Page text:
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5 predictions for the future of the marine shipping industry
The pressure to remain competitive and ensure profitability, all in an industry impacted by new technologies and trends, is a constant for marine shipping companies. These companies must be aware of any potential changes looming on the horizon, which may have a positive or negative effect on their business.
Here are our five predictions that we reckon will be seen in marine shipping in the coming years.
1. Telemetry on ships
Marine ships, once considered as being rust-worn Iron hulks, brimming with philistine technology, have seen consistent technological upgrades as their owners search for ways of optimising operations. In the future, most ships will bear an extensive range of sensor devices, located in every possible location of a ship that will allow real-time data monitoring by a land-based operations team of faults or areas in need of repair.
2. Ships with larger capacities
Lighter materials and improvements in structure and tech should lead to a generation of large container mega-ships roaming the seas in the future. A glimpse towards this possibility is the MOL Triumph container ship that was launched in March 2017. Measuring over 400m long, the MOL Triumph can carry 20,150 TEU (twenty-foot equivalent unit) containers. Larger containers mean more capacity and better use of available space.
3. Environmentally friendly shipping
Environmental and pressure groups have been demanding for years that marine ships reduce their carbon footprints. Thanks to technology breakthroughs, this now may be possible. Ways fleets are exploring to reduce emissions include:
- Aerodynamic hull design.
- Streamlined hulls.
- Low-carbon fuels for ships.
- Creation of efficient shipping lanes and journeys.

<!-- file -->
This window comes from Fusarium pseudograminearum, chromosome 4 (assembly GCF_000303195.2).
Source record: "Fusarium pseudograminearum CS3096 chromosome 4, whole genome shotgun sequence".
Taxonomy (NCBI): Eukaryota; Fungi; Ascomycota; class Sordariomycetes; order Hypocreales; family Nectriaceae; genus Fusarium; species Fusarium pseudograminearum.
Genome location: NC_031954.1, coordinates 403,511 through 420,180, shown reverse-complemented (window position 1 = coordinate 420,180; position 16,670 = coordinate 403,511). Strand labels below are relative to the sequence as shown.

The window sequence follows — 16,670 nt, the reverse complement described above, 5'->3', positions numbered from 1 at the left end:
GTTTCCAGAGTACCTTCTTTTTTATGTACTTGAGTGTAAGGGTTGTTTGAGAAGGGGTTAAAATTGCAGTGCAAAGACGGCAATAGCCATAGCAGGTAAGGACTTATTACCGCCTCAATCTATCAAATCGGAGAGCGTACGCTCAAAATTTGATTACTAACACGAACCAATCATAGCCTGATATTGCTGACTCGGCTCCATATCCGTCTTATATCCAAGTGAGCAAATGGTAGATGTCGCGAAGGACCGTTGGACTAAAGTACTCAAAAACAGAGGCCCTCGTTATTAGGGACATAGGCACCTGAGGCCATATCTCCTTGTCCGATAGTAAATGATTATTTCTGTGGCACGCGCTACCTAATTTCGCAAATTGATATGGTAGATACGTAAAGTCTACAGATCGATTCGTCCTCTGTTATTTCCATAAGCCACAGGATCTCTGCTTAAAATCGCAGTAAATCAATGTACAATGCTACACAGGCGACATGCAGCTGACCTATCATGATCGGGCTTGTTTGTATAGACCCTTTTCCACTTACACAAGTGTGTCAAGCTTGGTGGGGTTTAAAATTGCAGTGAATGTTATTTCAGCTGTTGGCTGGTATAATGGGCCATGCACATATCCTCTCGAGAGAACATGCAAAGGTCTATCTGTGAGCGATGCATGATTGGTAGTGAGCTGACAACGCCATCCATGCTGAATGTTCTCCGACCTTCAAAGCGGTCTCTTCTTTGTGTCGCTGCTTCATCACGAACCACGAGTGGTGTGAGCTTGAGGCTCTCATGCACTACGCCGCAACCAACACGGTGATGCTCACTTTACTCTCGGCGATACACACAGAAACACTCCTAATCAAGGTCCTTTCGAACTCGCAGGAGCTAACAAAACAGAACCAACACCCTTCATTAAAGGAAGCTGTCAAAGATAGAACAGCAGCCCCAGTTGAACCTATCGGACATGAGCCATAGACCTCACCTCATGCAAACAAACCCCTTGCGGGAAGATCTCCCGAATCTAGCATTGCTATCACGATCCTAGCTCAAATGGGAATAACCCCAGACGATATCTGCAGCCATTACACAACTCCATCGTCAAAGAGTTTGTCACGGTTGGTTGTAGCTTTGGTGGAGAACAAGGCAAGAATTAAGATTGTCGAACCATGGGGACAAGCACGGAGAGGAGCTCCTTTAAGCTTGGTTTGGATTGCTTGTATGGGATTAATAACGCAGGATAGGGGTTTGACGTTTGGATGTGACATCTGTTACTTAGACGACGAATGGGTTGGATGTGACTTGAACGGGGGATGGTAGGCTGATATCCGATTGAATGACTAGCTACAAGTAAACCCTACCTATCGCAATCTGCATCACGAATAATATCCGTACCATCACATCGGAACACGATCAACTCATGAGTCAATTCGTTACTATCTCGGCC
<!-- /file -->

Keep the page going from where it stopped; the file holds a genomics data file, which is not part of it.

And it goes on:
- Reducing friction with air cushions.
4. LNG replacing Oil as fuel
LNG has proven itself to be a safe, clean, and non-toxic fuel source, with extensive use being seen in the transport sectors of Asian countries such as China, Japan, and India. Experts have been encouraging shipping companies to make the switch from oil-based fuels to LNG, by pointing out that such a move would result in lower CO2 emissions, with costs remaining on par with ships that run on Diesel fuel.
Another advantage of using LNG is that environmental disasters caused by Oil leaking from run-aground ships would not occur with vessels fuelled with LNG.
5. Ships powered by Wind and Solar energy
The Turanor PlanetSolar catamaran is a solar-powered boat that in May 2012 became the first electric vehicle to circumnavigate the globe. Powered with 29,000 solar cells, the Turanor PlanetSolar represents a potential future for ships to harvest green energies for fuel. Companies are conducting tests, albeit on a smaller scale than using 29,000 solar cells, to discover the best way to utilise this energy. Although the likeliest outcome from wind and solar energy sources is that this technology will be used in conjunction with a ship’s pre-existing power supply.